Disturbance in the Galley. — Reading the Riot Act. — A Fight. — Contrition. — Change in the Galley. — Sam the Second. — A revelation. — The government of King Rum. — A practical joke. — By the sea. — The "Orontes." — No turtle boat.

AFTER having dwelt at Mars Bay for three weeks in perfect peace and harmony, we were beginning to fancy ourselves a model happy family, when one Sunday morning we had a rude awakening from our dream. While quietly reading after breakfast in the dining tent, Sam's black face suddenly appeared at the door without its accustomed grin, and wearing an expression altogether new.

"Graydon beat me—he say he kill me," were the only coherent phrases in poor Sam's excited, broken English; and he really looked so savage and so unlike himself that I felt afraid of him. David was perplexed, and went at once to seek an explanation in the kitchen.

After a short time he came back, satisfied that he had read the Riot Act to good purpose. Sam had been teazing Graydon, who had lost his temper and threatened to strike him, but the little quarrel seemed to have passed over, and we thought we should hear no more of it. Judge then of my dismay when, an hour or two afterwards, I saw Graydon and Sam engaged in a hand to hand fight on the clinker! We both rushed out instinctively, to separate the combatants, who desisted immediately we appeared; but by this time they were bleeding profusely, and looked shamefully disreputable. Each, of course, blamed the other, but both were so excited, that it was impossible to arrive at any clear understanding of the matter. Hill's account also was contradictory; but he was emphatically decided in saying, that if one of these two did not go, he would, for be couldn't possibly live in the same tent-with them, they were so violent. And, indeed, I had good proof of their violence in the broken cooking-stove, the door of which was split in two by a blow from Graydon's foot, aimed at Sam.

Here was a nice Sunday morning's work! We were extremely annoyed and distressed, and somewhat at a loss how to act. Each servant was good individually, and, until now, we had thought they were in amity; but on cross-examination, it appeared that there had been a smouldering fire for some time, and now it had burst into a flame, very destructive to our peace. I must say that, as soon as their passion had died out, both men were repentant, and very much ashamed of themselves. Graydon's contrition was quite painful, and he seemed overwhelmingly distressed by the thought that "Mrs. Gill must think him a blackguard;" while Sam wandered about, with the most woe-begone expression of face, looking like a restless spirit of darkness.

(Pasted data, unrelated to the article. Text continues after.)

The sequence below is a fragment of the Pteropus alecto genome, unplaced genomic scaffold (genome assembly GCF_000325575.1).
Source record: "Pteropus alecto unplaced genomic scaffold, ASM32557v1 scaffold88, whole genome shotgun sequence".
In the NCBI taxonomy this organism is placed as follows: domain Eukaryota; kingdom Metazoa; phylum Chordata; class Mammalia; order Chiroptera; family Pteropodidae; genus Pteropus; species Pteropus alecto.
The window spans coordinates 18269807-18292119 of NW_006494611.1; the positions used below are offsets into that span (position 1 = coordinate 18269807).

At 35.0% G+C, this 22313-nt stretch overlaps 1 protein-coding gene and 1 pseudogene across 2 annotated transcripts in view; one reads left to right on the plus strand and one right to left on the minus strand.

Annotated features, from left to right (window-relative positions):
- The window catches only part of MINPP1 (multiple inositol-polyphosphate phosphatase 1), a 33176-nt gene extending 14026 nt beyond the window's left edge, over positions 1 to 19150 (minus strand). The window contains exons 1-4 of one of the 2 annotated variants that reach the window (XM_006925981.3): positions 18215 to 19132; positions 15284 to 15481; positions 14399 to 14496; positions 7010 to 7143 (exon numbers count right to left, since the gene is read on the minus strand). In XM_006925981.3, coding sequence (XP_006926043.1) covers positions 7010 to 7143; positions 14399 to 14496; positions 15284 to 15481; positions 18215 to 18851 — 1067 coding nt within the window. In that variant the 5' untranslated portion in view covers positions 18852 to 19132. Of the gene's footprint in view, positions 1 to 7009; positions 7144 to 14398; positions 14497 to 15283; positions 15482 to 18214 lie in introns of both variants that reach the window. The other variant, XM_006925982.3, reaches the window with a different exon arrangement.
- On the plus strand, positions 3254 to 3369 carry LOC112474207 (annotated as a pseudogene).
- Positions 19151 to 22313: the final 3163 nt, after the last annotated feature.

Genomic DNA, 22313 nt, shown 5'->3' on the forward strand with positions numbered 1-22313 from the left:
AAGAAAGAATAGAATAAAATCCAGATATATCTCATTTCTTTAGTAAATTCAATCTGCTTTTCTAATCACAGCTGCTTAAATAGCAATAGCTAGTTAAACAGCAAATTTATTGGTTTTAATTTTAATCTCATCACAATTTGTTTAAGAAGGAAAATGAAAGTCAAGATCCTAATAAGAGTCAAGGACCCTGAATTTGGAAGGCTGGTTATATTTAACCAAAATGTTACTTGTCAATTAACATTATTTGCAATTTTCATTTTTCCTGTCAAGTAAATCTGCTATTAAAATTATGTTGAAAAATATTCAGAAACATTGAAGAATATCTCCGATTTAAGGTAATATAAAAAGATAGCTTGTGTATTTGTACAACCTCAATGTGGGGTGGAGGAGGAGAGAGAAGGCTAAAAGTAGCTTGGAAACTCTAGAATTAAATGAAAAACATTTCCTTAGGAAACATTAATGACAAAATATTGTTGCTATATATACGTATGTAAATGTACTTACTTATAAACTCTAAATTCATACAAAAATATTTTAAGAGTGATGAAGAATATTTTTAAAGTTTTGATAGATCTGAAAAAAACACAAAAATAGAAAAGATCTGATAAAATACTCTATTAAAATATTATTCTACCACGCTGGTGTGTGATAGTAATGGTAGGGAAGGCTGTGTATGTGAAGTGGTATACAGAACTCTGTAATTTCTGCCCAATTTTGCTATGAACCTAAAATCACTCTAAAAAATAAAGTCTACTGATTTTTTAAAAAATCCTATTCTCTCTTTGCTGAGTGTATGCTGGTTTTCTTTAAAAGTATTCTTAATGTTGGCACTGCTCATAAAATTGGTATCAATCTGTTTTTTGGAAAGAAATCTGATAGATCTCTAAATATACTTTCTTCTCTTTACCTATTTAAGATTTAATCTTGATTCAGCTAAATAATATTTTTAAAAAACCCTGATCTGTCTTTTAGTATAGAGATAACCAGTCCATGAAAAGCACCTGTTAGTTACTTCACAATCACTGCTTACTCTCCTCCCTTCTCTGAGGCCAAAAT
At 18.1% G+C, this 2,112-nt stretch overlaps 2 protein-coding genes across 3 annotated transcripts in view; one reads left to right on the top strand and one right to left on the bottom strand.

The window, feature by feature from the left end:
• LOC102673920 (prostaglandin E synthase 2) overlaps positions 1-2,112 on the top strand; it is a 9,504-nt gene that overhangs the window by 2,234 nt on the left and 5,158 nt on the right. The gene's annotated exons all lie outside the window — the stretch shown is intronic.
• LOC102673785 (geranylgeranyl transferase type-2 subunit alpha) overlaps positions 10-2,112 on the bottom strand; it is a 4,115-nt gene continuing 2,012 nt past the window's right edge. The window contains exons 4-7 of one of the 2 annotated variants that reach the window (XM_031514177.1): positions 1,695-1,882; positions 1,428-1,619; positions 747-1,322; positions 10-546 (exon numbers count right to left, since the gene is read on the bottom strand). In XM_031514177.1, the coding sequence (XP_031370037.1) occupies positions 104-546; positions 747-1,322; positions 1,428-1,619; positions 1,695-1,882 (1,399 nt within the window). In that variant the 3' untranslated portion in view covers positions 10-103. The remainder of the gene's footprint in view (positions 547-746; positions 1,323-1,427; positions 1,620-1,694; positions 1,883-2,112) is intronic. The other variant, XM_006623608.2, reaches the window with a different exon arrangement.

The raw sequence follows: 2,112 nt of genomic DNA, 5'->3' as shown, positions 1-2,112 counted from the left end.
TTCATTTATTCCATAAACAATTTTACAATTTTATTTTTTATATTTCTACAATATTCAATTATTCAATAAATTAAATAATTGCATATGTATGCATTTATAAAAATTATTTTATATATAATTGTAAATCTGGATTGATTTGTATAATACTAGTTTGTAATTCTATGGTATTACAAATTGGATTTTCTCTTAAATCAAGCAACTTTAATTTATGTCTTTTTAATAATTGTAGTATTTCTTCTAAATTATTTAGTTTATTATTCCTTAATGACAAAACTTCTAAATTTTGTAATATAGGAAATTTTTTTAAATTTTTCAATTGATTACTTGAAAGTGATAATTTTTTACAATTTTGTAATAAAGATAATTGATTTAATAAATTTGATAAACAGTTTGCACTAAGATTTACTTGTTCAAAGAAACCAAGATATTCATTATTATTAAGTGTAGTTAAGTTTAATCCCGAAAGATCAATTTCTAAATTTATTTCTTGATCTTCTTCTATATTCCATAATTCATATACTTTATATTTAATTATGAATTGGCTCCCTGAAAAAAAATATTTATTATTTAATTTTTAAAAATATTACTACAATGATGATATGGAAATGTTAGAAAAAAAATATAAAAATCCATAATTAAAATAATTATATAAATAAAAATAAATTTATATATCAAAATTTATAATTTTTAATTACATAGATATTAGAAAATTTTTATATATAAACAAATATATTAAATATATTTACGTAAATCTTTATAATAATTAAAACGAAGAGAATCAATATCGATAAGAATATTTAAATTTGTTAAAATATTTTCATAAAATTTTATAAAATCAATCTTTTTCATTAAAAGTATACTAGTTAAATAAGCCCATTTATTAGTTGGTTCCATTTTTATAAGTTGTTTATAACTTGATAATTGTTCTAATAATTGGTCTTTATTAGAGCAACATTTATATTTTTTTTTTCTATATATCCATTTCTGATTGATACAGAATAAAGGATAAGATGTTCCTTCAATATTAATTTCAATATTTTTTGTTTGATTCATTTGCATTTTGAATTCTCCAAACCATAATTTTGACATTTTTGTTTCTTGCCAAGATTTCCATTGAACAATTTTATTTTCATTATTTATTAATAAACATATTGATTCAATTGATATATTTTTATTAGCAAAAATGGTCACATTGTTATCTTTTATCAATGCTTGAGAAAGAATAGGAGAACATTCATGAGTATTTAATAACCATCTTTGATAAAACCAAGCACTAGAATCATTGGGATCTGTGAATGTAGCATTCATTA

As one may suppose, we spent a very unpleasant Sunday, and all our little congregation were absent from prayers that evening—Hill excusing himself on the plea that if he came, "They two might be agoin' it again!"

Something, of course, must be done, but as the men were really contrite and sorry for their fault, we were willing to spare them all punishment. After some thought, my husband decided simply to ask Captain Phillimore to exchange our Krooman, on the ground that he and the others did not get on well together; adding that, for our own part, we should be sorry to lose him. We agreed to say nothing whatever about the Sunday fight—that would have been a grave offence indeed, judged on the quarter-deck of the Ascension.

Two reasons guided us to this decision. The first was a purely selfish one. It would have been a very serious inconvenience for David to lose Graydon, who was now well trained to the work, just as "Opposition" was approaching: and in the second place, I now discovered for the first time that Master Sam had become very unmanageable with Hill, invariably refusing to do anything not quite agreeable to himself, and making quite sure of "Da-da's" and "Ma-ma's" support in his rebellion. Indeed, I fear we had spoiled Sam by making a sort of pet and plaything of him, so there was no help for it—he must go; but not in disgrace, for we all shared the blame, and I really felt quite miserable about it. Captain Phillimore very good-naturedly asked no questions, but took back Sam again to work at the pier-head, and gave us another Sam in his place.

Sam the second had a care-worn, reproachful cast of countenance, painfully different from his predecessor's normal grin; and I did not get to feel the same interest in him for some time, but he proved a faithful servant, and our domestic life again flowed evenly.